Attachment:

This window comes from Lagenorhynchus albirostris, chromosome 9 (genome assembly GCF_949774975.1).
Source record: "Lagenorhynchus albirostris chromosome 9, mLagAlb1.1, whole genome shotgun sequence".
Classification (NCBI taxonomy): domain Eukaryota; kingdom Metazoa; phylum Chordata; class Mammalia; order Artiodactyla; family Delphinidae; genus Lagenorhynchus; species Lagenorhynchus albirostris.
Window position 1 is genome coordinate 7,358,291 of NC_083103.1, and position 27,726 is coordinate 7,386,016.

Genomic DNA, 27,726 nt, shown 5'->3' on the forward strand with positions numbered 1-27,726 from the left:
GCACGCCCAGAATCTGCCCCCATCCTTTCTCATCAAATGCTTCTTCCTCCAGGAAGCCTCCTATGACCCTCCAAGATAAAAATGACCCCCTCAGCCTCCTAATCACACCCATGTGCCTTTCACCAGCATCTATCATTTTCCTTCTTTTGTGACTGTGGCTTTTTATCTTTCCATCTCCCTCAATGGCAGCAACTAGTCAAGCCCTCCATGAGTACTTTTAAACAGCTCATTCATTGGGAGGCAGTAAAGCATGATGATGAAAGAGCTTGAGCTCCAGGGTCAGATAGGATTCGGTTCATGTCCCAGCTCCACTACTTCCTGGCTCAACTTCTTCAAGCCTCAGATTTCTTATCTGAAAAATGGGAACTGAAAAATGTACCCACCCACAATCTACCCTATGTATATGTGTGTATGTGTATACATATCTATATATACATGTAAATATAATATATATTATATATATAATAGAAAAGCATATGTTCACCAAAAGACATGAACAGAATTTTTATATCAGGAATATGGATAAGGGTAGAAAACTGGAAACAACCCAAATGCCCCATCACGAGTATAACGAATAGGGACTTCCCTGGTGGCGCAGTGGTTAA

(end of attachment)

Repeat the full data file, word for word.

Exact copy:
This window comes from Lagenorhynchus albirostris, chromosome 9 (genome assembly GCF_949774975.1).
Source record: "Lagenorhynchus albirostris chromosome 9, mLagAlb1.1, whole genome shotgun sequence".
Classification (NCBI taxonomy): domain Eukaryota; kingdom Metazoa; phylum Chordata; class Mammalia; order Artiodactyla; family Delphinidae; genus Lagenorhynchus; species Lagenorhynchus albirostris.
Window position 1 is genome coordinate 7,358,291 of NC_083103.1, and position 27,726 is coordinate 7,386,016.

Genomic DNA, 27,726 nt, shown 5'->3' on the forward strand with positions numbered 1-27,726 from the left:
GCACGCCCAGAATCTGCCCCCATCCTTTCTCATCAAATGCTTCTTCCTCCAGGAAGCCTCCTATGACCCTCCAAGATAAAAATGACCCCCTCAGCCTCCTAATCACACCCATGTGCCTTTCACCAGCATCTATCATTTTCCTTCTTTTGTGACTGTGGCTTTTTATCTTTCCATCTCCCTCAATGGCAGCAACTAGTCAAGCCCTCCATGAGTACTTTTAAACAGCTCATTCATTGGGAGGCAGTAAAGCATGATGATGAAAGAGCTTGAGCTCCAGGGTCAGATAGGATTCGGTTCATGTCCCAGCTCCACTACTTCCTGGCTCAACTTCTTCAAGCCTCAGATTTCTTATCTGAAAAATGGGAACTGAAAAATGTACCCACCCACAATCTACCCTATGTATATGTGTGTATGTGTATACATATCTATATATACATGTAAATATAATATATATTATATATATAATAGAAAAGCATATGTTCACCAAAAGACATGAACAGAATTTTTATATCAGGAATATGGATAAGGGTAGAAAACTGGAAACAACCCAAATGCCCCATCACGAGTATAACGAATAGGGACTTCCCTGGTGGCGCAGTGGTTAA